Food– through the journey I relied on freeze dried food from various manufacturers, but have seemed to favor the summit to eat ones. I found overall that they all lacked salt and pepper, but they were hearty meals, quick and simple to prepare and the taste was fairly good. You can source them cheaper than the main website if you shop around. Its worth noting that I would eat one of these a day, Breakfast would consist of porridge if I felt hungry in the morning and then snack items during the day such as chocolate, harribo and sesame seed snaps. I wasn’t much of an eater when running and my body adapted to a reduced diet. Over the course of the day, I think I would be lucky to push 2000 calories overall but seemed to have managed well and never really felt massively fatigued.

Clothing– a purely personal choice here, in the colder days I would opt for leggings and short combo with a thermal top. To sleep in would pretty much be the same but clean and dry gear. I cant say I was every really cold, once on Exmoor simply through misjudging the sleeping gear. I took with me an Alpkit synthetic jacket for the cooler nights and sometimes jogging bottoms. Socks were the usual affair with a stint trying out waterproof ones, there ok for a few runs but once washed seem to loose their waterproof ability, but during winter running they keep the feet warm. Waterproofs are always a bone of contention, I used the gear from Decathlon, their trail running jackets and bottoms, but I have learned all waterproofs are only waterproof for a short time and tend to wet out after a few hours of heavy down pours. So bear in mind paying hundreds of pounds wont mean you will get anything more waterproof. I have found the Decathlon gear to be pretty good and reliable, some has lasted well, some hasn’t.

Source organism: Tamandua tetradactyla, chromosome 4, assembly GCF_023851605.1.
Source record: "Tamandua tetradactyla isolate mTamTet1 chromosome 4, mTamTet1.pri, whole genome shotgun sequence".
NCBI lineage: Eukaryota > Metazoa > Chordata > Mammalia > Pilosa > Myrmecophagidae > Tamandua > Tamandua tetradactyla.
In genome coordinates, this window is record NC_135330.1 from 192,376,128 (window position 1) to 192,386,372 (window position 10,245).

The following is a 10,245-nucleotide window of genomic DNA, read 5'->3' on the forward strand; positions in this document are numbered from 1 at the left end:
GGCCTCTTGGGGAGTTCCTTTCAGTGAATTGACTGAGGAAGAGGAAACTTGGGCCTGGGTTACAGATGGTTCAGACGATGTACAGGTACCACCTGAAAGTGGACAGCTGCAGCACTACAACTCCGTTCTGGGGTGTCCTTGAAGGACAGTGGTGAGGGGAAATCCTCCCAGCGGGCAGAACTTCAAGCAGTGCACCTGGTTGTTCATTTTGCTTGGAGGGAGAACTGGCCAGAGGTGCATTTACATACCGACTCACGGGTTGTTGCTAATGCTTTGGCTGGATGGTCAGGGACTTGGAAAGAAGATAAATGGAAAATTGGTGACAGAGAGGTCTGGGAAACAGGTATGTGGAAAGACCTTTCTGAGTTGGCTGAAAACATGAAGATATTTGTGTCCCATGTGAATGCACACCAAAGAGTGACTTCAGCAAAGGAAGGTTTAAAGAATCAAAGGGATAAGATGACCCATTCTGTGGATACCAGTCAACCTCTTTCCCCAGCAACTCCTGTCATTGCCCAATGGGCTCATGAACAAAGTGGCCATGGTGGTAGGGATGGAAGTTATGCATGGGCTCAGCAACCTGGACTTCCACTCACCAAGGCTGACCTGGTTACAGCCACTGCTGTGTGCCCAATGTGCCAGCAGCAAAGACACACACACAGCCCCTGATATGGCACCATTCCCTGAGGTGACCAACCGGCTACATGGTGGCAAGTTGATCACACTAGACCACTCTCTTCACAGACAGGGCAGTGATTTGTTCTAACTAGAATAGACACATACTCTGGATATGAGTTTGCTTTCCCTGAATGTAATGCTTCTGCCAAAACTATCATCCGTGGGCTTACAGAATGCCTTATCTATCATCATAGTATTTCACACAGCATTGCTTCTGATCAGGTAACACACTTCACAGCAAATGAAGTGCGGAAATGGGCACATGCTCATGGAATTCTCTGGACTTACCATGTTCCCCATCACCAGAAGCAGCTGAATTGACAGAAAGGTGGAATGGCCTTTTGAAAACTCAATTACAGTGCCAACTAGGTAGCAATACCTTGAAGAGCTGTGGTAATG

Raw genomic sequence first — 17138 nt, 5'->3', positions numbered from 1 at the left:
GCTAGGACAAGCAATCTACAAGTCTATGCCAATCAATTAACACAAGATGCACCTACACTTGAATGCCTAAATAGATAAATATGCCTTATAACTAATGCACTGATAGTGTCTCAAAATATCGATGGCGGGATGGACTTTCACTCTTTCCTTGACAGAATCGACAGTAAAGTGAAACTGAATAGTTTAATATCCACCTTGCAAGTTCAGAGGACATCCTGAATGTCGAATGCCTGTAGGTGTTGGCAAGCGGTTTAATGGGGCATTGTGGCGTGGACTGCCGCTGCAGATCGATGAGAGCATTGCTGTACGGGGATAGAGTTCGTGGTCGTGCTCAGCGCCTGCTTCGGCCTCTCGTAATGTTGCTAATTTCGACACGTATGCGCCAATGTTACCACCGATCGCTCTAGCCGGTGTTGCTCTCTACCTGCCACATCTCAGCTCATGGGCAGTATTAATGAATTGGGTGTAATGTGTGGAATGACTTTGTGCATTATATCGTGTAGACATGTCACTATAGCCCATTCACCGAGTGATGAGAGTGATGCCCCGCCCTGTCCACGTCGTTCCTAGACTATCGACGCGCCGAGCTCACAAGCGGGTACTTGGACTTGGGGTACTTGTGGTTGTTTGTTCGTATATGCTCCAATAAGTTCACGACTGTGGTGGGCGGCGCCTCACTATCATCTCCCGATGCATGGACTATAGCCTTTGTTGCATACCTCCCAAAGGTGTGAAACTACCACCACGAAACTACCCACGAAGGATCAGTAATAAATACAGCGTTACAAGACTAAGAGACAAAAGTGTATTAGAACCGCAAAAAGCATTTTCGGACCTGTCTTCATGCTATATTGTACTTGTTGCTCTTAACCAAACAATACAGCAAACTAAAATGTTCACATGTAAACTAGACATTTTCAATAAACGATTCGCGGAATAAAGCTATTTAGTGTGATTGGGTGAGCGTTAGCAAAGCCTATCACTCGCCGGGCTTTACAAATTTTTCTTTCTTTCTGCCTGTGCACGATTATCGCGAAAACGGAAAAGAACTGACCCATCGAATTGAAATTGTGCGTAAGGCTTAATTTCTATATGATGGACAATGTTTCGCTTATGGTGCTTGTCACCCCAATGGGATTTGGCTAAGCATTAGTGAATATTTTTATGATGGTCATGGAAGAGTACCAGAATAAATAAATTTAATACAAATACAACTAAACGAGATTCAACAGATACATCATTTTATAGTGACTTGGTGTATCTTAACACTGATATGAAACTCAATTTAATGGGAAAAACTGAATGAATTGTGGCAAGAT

Trainers– One of the most important aspects, I tended to stick to what I knew and ran almost entirely in Innov8 Rocklites through the parks. These were great trainers and remained comfortable through out, the only time I struggled was during the Norfolk Broads where only full on trail runners would of worked in the sticky and slippy mud.

Gear I broke– 12 months of extreme running can have its effect on gear, socks where often thrown away, the smell to much even for the boil setting on the washing machine, gloves were a constant need as the stitching failed from the cold, wet weather. One set of waterproof bottoms went after an unfortunate event with a barbed wire fence, whilst 2 sets of legging wore out or tore. One Jetboil broke and couldn’t be repaired, one pair of trainers also gave way in the usual places. Waterproof jacket mainly as I could’t reproof it fully.

Published by bimblingmike

a hiker, a runner and bearded man